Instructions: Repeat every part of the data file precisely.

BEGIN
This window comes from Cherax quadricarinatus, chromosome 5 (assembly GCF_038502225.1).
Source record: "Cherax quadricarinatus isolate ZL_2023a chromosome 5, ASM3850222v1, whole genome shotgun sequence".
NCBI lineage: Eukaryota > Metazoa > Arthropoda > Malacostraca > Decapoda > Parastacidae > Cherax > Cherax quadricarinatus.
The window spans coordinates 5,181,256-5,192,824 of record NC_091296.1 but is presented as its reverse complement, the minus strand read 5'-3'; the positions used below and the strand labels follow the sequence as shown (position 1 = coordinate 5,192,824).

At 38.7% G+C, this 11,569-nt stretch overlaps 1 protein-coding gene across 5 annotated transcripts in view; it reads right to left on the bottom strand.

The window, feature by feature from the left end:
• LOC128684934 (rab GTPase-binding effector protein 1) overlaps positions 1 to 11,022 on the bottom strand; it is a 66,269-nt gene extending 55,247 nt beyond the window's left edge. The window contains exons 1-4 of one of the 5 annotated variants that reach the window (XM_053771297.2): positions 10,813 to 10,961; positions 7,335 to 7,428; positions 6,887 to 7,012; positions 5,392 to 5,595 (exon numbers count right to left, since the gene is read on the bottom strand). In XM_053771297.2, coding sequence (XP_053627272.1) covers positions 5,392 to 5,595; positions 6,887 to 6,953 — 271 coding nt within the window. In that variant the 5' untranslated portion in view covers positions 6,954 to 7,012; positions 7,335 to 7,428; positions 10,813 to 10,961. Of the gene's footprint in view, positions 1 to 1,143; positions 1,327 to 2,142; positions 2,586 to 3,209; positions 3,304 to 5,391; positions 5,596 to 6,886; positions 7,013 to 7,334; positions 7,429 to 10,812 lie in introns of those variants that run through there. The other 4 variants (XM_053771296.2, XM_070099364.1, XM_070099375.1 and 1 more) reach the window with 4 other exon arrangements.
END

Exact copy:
This window comes from Cherax quadricarinatus, chromosome 5 (assembly GCF_038502225.1).
Source record: "Cherax quadricarinatus isolate ZL_2023a chromosome 5, ASM3850222v1, whole genome shotgun sequence".
NCBI lineage: Eukaryota > Metazoa > Arthropoda > Malacostraca > Decapoda > Parastacidae > Cherax > Cherax quadricarinatus.
The window spans coordinates 5,181,256-5,192,824 of record NC_091296.1 but is presented as its reverse complement, the minus strand read 5'-3'; the positions used below and the strand labels follow the sequence as shown (position 1 = coordinate 5,192,824).

At 38.7% G+C, this 11,569-nt stretch overlaps 1 protein-coding gene across 5 annotated transcripts in view; it reads right to left on the bottom strand.

The window, feature by feature from the left end:
• LOC128684934 (rab GTPase-binding effector protein 1) overlaps positions 1 to 11,022 on the bottom strand; it is a 66,269-nt gene extending 55,247 nt beyond the window's left edge. The window contains exons 1-4 of one of the 5 annotated variants that reach the window (XM_053771297.2): positions 10,813 to 10,961; positions 7,335 to 7,428; positions 6,887 to 7,012; positions 5,392 to 5,595 (exon numbers count right to left, since the gene is read on the bottom strand). In XM_053771297.2, coding sequence (XP_053627272.1) covers positions 5,392 to 5,595; positions 6,887 to 6,953 — 271 coding nt within the window. In that variant the 5' untranslated portion in view covers positions 6,954 to 7,012; positions 7,335 to 7,428; positions 10,813 to 10,961. Of the gene's footprint in view, positions 1 to 1,143; positions 1,327 to 2,142; positions 2,586 to 3,209; positions 3,304 to 5,391; positions 5,596 to 6,886; positions 7,013 to 7,334; positions 7,429 to 10,812 lie in introns of those variants that run through there. The other 4 variants (XM_053771296.2, XM_070099364.1, XM_070099375.1 and 1 more) reach the window with 4 other exon arrangements.